PAYING for public toilets and ensuring they are safe and well-maintained is surely a better option than losing them completely.

Brighton and Hove City Council needs to make £24.85 million worth of savings over the next ten years – and the city’s public toilets are in the authority’s firing line.

But we are a city that relies on tourism. Asking visitors to come here – and then not offering them a place to do their business – will only leave a stink.

Council coffers are tight and we understand cuts need to be made. Just don’t take away the loos – not all of them, anyway.

There are 74 public toilets across the city. It sounds like a healthy haul, so perhaps we can compromise. How about halving the number, and then charging guests who use the remaining 37?

Maybe by charging toilet users the council could even break even on the toilet budget. Because after all, as the old saying goes, if you gotta go, you gotta go. What’s 50p or £1 to someone who is desperate?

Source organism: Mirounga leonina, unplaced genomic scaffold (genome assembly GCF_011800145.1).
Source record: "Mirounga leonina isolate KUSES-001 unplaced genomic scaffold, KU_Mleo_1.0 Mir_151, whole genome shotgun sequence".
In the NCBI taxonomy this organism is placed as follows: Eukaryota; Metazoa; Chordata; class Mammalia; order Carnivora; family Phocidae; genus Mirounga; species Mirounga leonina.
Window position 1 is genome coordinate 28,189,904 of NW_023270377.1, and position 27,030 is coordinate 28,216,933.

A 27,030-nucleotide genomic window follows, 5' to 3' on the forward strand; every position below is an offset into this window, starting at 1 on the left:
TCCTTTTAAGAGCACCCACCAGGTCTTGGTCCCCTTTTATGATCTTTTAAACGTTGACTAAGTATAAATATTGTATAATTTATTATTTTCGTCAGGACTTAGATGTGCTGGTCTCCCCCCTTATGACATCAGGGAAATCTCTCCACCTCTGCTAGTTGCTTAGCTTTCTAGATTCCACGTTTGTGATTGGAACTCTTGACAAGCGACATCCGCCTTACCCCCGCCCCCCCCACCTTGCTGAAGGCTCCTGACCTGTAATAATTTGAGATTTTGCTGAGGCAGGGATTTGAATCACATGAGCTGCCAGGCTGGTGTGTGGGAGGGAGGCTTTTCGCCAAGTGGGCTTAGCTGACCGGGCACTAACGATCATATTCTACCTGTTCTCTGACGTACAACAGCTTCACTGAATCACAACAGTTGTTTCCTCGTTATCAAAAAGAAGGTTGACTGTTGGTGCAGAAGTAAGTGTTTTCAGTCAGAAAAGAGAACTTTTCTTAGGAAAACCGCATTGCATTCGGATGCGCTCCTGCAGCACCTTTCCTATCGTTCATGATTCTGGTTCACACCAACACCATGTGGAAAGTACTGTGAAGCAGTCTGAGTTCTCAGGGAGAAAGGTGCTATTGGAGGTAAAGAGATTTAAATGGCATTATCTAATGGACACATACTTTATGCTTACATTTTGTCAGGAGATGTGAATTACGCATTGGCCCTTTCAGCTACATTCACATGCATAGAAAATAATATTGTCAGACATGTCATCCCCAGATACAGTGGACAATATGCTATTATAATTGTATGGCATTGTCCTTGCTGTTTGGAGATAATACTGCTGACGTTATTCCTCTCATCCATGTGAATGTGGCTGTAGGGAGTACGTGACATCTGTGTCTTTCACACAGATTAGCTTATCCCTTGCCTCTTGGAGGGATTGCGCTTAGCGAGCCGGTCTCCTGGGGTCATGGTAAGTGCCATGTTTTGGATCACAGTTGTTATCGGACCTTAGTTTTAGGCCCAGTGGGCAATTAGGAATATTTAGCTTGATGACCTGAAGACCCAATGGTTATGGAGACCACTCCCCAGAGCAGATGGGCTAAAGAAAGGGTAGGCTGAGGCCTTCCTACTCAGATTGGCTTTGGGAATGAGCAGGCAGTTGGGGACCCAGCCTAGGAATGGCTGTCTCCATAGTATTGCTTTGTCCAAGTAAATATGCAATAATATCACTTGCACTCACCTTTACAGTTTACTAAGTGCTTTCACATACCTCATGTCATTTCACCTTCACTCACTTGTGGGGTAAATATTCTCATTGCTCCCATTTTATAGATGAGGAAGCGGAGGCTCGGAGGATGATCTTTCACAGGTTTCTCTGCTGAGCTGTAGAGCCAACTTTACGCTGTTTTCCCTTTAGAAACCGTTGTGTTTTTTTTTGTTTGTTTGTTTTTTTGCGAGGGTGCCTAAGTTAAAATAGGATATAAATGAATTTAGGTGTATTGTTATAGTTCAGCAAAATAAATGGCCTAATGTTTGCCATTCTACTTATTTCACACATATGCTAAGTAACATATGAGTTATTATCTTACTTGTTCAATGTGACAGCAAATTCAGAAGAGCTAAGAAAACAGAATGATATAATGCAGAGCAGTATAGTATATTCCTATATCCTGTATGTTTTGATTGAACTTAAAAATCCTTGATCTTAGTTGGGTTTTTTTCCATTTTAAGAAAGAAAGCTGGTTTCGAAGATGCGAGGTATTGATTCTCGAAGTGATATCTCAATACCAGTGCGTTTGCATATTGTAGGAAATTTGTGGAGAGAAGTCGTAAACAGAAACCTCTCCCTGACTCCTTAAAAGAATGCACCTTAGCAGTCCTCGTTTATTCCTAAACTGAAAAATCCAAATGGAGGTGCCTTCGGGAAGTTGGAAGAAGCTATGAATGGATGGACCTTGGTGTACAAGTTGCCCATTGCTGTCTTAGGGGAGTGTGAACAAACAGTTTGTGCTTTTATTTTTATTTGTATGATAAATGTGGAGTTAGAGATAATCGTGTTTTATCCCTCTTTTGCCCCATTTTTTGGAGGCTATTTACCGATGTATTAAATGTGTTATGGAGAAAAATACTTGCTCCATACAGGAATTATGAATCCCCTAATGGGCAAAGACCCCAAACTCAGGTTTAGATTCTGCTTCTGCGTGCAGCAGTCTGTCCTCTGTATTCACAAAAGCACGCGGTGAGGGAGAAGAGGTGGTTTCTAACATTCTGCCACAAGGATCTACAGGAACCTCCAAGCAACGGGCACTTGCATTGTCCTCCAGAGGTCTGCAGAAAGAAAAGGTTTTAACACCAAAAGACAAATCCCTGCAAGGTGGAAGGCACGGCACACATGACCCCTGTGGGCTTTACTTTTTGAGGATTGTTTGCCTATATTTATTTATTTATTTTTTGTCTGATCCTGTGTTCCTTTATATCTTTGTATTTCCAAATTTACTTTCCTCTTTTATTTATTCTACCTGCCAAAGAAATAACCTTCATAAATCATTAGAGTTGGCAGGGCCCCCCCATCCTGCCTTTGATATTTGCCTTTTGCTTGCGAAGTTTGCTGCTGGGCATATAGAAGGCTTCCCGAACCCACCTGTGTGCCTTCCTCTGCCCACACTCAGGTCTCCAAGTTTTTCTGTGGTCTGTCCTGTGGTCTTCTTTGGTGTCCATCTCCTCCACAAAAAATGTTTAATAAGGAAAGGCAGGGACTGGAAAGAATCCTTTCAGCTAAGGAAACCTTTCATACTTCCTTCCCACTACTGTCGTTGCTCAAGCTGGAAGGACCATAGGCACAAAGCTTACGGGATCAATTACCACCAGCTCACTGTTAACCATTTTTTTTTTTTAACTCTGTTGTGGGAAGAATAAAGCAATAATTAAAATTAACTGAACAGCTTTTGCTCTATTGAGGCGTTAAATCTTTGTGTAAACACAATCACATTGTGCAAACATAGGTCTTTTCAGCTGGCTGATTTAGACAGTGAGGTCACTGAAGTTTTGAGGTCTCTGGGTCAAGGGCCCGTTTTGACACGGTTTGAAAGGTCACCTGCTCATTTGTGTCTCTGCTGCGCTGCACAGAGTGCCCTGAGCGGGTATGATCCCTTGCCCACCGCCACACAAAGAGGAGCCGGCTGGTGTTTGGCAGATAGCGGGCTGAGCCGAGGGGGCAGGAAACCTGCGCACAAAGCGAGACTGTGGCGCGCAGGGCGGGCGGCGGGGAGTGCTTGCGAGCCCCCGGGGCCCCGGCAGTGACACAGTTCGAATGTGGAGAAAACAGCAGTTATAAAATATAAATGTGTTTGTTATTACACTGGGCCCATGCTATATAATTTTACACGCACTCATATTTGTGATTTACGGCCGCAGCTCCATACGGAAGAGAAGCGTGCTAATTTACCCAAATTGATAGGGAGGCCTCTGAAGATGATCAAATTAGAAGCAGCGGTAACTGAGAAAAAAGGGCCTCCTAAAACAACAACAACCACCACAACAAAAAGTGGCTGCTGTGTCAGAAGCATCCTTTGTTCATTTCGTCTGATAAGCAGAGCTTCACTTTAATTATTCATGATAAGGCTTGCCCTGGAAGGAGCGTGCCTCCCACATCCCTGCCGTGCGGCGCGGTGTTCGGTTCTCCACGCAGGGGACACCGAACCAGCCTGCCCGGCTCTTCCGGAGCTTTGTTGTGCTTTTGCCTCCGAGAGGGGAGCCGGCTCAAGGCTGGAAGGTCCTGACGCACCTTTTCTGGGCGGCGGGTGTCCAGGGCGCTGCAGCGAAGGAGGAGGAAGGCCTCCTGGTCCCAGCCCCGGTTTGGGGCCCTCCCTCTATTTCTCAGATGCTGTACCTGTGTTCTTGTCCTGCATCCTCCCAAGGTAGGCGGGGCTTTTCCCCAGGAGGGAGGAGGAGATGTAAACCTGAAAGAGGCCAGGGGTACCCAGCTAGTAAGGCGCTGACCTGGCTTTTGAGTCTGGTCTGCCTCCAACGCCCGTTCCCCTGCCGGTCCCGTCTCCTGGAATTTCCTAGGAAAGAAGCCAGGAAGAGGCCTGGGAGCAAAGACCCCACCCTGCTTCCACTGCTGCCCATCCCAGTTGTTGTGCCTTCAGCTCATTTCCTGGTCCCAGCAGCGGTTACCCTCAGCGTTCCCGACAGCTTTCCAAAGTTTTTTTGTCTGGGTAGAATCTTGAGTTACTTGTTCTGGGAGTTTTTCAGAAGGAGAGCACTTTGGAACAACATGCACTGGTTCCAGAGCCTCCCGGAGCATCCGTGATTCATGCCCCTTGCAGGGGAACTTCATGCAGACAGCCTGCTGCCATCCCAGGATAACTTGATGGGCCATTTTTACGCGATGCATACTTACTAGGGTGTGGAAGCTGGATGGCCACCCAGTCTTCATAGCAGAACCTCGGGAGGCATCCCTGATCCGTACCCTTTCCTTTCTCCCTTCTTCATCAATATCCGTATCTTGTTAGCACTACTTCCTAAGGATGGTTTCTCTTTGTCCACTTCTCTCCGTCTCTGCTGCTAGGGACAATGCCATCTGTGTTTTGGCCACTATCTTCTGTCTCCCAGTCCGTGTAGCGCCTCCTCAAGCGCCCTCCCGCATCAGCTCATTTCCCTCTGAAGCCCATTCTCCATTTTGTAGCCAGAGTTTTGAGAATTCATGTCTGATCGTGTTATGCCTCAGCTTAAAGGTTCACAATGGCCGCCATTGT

There will be arguments for both sides of the, but what’s clear is the numbers will need to be looked at – and the consequences held in equally as high regard.

When Brighton and Hove has a reputation as an expensive place to park for visitors anyway, the last thing the city needs is another reason for people to travel to the likes of Worthing, Eastbourne and beyond.

The budgets are tight, but we don't want the city to look tight.

Surely this is penny pinching gone too far